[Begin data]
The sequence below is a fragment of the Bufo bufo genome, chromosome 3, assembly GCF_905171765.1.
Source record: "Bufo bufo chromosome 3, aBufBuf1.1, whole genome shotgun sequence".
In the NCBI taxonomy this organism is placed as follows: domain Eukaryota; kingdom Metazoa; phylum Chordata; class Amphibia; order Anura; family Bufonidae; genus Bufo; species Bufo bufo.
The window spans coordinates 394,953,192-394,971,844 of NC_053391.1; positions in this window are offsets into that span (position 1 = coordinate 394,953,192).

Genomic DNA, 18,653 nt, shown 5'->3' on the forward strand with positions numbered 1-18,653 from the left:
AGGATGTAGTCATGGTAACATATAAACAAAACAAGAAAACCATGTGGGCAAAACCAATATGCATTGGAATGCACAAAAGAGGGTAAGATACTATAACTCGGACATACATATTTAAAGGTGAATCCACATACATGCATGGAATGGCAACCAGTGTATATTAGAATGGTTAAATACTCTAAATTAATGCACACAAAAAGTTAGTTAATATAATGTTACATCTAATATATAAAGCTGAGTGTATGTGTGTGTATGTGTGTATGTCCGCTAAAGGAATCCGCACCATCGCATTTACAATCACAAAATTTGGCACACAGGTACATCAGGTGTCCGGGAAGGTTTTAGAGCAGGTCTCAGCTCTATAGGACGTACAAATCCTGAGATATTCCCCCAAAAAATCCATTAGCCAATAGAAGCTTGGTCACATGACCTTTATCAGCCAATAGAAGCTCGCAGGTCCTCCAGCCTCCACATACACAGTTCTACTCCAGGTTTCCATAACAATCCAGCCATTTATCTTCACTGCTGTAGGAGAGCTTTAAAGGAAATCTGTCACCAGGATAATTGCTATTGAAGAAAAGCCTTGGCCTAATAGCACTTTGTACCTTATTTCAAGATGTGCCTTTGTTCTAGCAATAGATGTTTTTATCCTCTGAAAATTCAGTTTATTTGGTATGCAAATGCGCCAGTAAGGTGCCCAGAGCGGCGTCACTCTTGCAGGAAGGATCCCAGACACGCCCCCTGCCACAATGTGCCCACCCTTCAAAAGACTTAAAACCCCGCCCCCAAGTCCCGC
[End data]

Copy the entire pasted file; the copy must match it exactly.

The sequence below is a fragment of the Bufo bufo genome, chromosome 3, assembly GCF_905171765.1.
Source record: "Bufo bufo chromosome 3, aBufBuf1.1, whole genome shotgun sequence".
In the NCBI taxonomy this organism is placed as follows: domain Eukaryota; kingdom Metazoa; phylum Chordata; class Amphibia; order Anura; family Bufonidae; genus Bufo; species Bufo bufo.
The window spans coordinates 394,953,192-394,971,844 of NC_053391.1; positions in this window are offsets into that span (position 1 = coordinate 394,953,192).

Genomic DNA, 18,653 nt, shown 5'->3' on the forward strand with positions numbered 1-18,653 from the left:
AGGATGTAGTCATGGTAACATATAAACAAAACAAGAAAACCATGTGGGCAAAACCAATATGCATTGGAATGCACAAAAGAGGGTAAGATACTATAACTCGGACATACATATTTAAAGGTGAATCCACATACATGCATGGAATGGCAACCAGTGTATATTAGAATGGTTAAATACTCTAAATTAATGCACACAAAAAGTTAGTTAATATAATGTTACATCTAATATATAAAGCTGAGTGTATGTGTGTGTATGTGTGTATGTCCGCTAAAGGAATCCGCACCATCGCATTTACAATCACAAAATTTGGCACACAGGTACATCAGGTGTCCGGGAAGGTTTTAGAGCAGGTCTCAGCTCTATAGGACGTACAAATCCTGAGATATTCCCCCAAAAAATCCATTAGCCAATAGAAGCTTGGTCACATGACCTTTATCAGCCAATAGAAGCTCGCAGGTCCTCCAGCCTCCACATACACAGTTCTACTCCAGGTTTCCATAACAATCCAGCCATTTATCTTCACTGCTGTAGGAGAGCTTTAAAGGAAATCTGTCACCAGGATAATTGCTATTGAAGAAAAGCCTTGGCCTAATAGCACTTTGTACCTTATTTCAAGATGTGCCTTTGTTCTAGCAATAGATGTTTTTATCCTCTGAAAATTCAGTTTATTTGGTATGCAAATGCGCCAGTAAGGTGCCCAGAGCGGCGTCACTCTTGCAGGAAGGATCCCAGACACGCCCCCTGCCACAATGTGCCCACCCTTCAAAAGACTTAAAACCCCGCCCCCAAGTCCCGC